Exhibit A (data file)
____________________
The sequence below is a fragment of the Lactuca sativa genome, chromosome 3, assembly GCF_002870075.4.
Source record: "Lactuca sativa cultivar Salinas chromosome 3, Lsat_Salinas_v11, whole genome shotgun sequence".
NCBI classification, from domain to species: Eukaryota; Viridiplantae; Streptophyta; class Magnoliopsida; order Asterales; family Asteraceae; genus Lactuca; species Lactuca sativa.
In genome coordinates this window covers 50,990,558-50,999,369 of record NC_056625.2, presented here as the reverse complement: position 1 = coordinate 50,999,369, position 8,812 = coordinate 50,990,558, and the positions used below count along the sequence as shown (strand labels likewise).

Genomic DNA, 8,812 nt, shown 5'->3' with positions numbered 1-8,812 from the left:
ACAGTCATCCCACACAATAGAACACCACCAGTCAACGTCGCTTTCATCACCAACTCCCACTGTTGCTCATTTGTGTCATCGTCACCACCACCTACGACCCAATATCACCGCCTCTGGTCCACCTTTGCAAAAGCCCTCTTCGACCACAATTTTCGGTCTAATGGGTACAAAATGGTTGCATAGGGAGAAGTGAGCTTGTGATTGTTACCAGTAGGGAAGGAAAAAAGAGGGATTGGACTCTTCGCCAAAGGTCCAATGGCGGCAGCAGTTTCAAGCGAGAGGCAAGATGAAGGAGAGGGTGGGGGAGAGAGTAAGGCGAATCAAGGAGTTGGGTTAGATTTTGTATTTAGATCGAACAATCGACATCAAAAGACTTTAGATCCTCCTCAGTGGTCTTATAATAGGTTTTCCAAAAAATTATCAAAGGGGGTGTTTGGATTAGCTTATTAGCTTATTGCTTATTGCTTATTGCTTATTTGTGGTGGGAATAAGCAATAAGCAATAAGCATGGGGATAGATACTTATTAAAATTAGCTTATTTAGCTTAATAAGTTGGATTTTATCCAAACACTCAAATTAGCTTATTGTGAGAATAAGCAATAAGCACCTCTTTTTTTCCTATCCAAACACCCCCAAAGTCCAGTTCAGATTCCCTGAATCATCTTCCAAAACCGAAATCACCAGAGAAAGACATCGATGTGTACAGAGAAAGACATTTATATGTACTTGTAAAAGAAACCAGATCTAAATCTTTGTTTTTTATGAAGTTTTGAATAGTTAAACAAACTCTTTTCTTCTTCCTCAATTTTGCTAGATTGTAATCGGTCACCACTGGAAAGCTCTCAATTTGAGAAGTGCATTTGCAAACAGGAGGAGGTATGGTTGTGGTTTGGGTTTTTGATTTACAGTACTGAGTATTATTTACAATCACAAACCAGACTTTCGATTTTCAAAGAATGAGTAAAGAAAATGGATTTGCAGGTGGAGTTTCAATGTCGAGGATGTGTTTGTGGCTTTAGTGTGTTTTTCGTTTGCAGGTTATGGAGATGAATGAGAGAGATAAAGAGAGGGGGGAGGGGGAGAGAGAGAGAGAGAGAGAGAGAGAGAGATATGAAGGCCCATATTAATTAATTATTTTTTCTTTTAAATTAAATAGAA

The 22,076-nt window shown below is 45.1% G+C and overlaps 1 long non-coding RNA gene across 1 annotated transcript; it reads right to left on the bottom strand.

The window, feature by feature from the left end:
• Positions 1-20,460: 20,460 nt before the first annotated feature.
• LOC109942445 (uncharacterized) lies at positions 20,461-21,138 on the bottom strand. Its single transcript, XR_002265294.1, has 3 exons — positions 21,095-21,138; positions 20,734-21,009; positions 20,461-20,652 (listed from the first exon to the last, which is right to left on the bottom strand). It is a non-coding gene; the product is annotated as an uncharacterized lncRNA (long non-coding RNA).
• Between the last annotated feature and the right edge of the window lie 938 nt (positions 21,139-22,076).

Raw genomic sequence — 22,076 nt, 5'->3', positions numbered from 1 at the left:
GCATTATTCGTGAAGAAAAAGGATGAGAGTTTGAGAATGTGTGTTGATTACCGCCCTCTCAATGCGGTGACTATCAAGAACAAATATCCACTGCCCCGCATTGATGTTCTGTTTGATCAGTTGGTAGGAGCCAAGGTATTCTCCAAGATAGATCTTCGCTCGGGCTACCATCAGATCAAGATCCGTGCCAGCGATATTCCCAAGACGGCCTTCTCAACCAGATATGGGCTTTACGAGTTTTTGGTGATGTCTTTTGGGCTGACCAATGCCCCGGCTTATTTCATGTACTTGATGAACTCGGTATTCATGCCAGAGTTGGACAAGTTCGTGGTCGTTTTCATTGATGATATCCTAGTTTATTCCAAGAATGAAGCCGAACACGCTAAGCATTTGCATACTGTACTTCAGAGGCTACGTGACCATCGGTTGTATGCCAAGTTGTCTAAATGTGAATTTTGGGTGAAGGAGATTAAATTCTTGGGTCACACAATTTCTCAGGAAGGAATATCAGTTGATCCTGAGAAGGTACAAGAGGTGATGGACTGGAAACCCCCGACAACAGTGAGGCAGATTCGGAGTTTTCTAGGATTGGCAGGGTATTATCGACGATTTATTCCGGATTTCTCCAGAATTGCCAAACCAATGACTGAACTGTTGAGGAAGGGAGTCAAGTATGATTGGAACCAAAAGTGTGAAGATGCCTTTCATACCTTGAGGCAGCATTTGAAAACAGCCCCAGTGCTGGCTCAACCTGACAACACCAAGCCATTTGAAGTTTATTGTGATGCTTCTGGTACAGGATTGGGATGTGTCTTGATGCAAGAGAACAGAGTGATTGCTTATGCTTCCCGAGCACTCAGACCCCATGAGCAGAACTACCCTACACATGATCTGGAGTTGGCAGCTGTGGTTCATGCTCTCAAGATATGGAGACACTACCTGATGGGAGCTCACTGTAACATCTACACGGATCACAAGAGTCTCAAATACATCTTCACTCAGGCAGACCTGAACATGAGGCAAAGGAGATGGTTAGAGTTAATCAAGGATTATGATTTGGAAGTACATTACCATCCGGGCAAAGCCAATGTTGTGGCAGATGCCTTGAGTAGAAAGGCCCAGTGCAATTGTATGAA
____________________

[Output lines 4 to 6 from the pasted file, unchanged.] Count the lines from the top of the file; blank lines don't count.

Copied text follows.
In genome coordinates this window covers 50,990,558-50,999,369 of record NC_056625.2, presented here as the reverse complement: position 1 = coordinate 50,999,369, position 8,812 = coordinate 50,990,558, and the positions used below count along the sequence as shown (strand labels likewise).

Genomic DNA, 8,812 nt, shown 5'->3' with positions numbered 1-8,812 from the left:
ACAGTCATCCCACACAATAGAACACCACCAGTCAACGTCGCTTTCATCACCAACTCCCACTGTTGCTCATTTGTGTCATCGTCACCACCACCTACGACCCAATATCACCGCCTCTGGTCCACCTTTGCAAAAGCCCTCTTCGACCACAATTTTCGGTCTAATGGGTACAAAATGGTTGCATAGGGAGAAGTGAGCTTGTGATTGTTACCAGTAGGGAAGGAAAAAAGAGGGATTGGACTCTTCGCCAAAGGTCCAATGGCGGCAGCAGTTTCAAGCGAGAGGCAAGATGAAGGAGAGGGTGGGGGAGAGAGTAAGGCGAATCAAGGAGTTGGGTTAGATTTTGTATTTAGATCGAACAATCGACATCAAAAGACTTTAGATCCTCCTCAGTGGTCTTATAATAGGTTTTCCAAAAAATTATCAAAGGGGGTGTTTGGATTAGCTTATTAGCTTATTGCTTATTGCTTATTGCTTATTTGTGGTGGGAATAAGCAATAAGCAATAAGCATGGGGATAGATACTTATTAAAATTAGCTTATTTAGCTTAATAAGTTGGATTTTATCCAAACACTCAAATTAGCTTATTGTGAGAATAAGCAATAAGCACCTCTTTTTTTCCTATCCAAACACCCCCAAAGTCCAGTTCAGATTCCCTGAATCATCTTCCAAAACCGAAATCACCAGAGAAAGACATCGATGTGTACAGAGAAAGACATTTATATGTACTTGTAAAAGAAACCAGATCTAAATCTTTGTTTTTTATGAAGTTTTGAATAGTTAAACAAACTCTTTTCTTCTTCCTCAATTTTGCTAGATTGTAATCGGTCACCACTGGAAAGCTCTCAATTTGAGAAGTGCATTTGCAAACAGGAGGAGGTATGGTTGTGGTTTGGGTTTTTGATTTACAGTACTGAGTATTATTTACAATCACAAACCAGACTTTCGATTTTCAAAGAATGAGTAAAGAAAATGGATTTGCAGGTGGAGTTTCAATGTCGAGGATGTGTTTGTGGCTTTAGTGTGTTTTTCGTTTGCAGGTTATGGAGATGAATGAGAGAGATAAAGAGAGGGGGGAGGGGGAGAGAGAGAGAGAGAGAGAGAGAGAGAGATATGAAGGCCCATATTAATTAATTATTTTTTCTTTTAAATTAAATAGAA